The main research question we address is: How can we use or adapt psychometric techniques to determine the quality of assessment of sequences of user interactions in serious games? To answer this question, we will first develop a format for representing the kind of sequences of interactions that are assessed in serious games. Then we will adapt techniques from psychometry to determine methods and develop software that analyses sequences of interactions. We will test our software on the playthroughs of the DialogueTrainer software for practicing communication skills. We will use the results of these tests to improve scenarios, and test again to verify that the improved scenarios indeed lead to better results on the psychometric quality scores.
The consortium consists of two partners: Utrecht University and DialogueTrainer. Utrecht University contributes expertise on determining the quality of an assessment, and with expertise on representing and analysing sequences of interactions in serious games. DialogueTrainer contributes expertise on software development for scenarios in serious games, and with data.
The project will deliver the following results:
- a format description for the kind of interactions in serious games we want to assess
- an open source component that performs several analyses of assessments of sequences ofinteractions in serious games
- a dashboard that displays the results of the assessments for (an instance of) a serious game.
With respect to dissemination, we plan to:
- publish a paper about the results of our experiments on determining the quality of scenarios in DialogueTrainer
- release the assessment analyses component as a game component on the RAGE ecosystem portal
- present our results and our component at a meeting of the DGA.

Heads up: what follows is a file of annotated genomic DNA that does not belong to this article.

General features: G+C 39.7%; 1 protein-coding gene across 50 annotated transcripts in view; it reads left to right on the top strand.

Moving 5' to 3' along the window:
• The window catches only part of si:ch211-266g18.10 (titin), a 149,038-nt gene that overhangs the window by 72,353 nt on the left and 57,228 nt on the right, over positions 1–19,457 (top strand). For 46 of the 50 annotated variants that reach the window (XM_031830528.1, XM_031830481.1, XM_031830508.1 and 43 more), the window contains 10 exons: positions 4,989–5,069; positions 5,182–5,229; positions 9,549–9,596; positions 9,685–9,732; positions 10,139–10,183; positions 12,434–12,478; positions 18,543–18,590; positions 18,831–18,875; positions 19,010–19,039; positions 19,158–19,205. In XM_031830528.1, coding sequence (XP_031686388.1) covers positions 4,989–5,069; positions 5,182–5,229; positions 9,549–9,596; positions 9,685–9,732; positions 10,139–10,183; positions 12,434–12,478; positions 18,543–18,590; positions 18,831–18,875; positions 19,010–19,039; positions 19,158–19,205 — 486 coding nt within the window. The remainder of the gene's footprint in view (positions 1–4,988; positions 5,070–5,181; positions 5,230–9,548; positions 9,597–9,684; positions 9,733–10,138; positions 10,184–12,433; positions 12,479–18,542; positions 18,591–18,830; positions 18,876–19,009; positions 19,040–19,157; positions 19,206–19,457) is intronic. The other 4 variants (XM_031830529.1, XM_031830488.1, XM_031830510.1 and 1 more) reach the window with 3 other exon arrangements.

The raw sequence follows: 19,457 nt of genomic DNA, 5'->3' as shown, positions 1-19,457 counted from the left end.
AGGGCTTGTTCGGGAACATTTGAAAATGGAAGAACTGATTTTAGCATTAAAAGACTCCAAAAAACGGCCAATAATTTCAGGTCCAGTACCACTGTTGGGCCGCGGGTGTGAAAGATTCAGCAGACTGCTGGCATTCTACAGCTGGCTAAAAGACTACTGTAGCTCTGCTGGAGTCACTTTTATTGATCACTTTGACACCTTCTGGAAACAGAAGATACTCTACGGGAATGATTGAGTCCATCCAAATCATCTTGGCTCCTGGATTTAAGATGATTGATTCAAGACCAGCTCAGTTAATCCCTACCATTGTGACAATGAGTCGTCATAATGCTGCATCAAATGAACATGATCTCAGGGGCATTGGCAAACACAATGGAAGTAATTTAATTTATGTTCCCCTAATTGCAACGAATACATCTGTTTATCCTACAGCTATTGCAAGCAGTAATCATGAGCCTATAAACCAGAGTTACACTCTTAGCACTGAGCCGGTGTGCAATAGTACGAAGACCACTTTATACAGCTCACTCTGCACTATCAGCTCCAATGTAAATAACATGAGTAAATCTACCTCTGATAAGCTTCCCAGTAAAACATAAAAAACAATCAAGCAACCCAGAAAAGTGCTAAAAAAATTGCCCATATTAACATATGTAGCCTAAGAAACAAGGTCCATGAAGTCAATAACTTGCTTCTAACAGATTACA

The goal of a serious game is to support the learning of a player. For example, in the Job Quest game, a player trains for job interviews, and tries to create a good CV. A player learns by producing artefacts, and by taking actions in a game. The game assesses the skills of a player by analysing the artefacts created, and by analysing the sequence of actions the player takes in the game. Analysing created artefacts is highly domain specific, and requires for example essay analysis. The sequence of actions of a player usually contains more structure. Often a player can choose between multiple actions, and each choice has a particular score on some parameters. A serious game can only be effective if the assessment in the game is of good quality. For example, the assessment should be valid and reliable. How do we determine the quality of the assessment of a serious game? In this research proposal we address the question of how we can determine the quality of the assessment of the sequence of actions of a player in a game. We propose to analyse sequences of game interactions by means of various testing theories, such as Item Response Theory. We analyse individual items and complete tests, but also develop new reliability measures based on paths players take in a game. We develop a format for describing sequences of interactions, a reusable component for analysing such sequences, and a dashboard to visualise the analysis.
Principal applicant: Prof.dr. Johan Jeuring
Affiliation: Utrecht University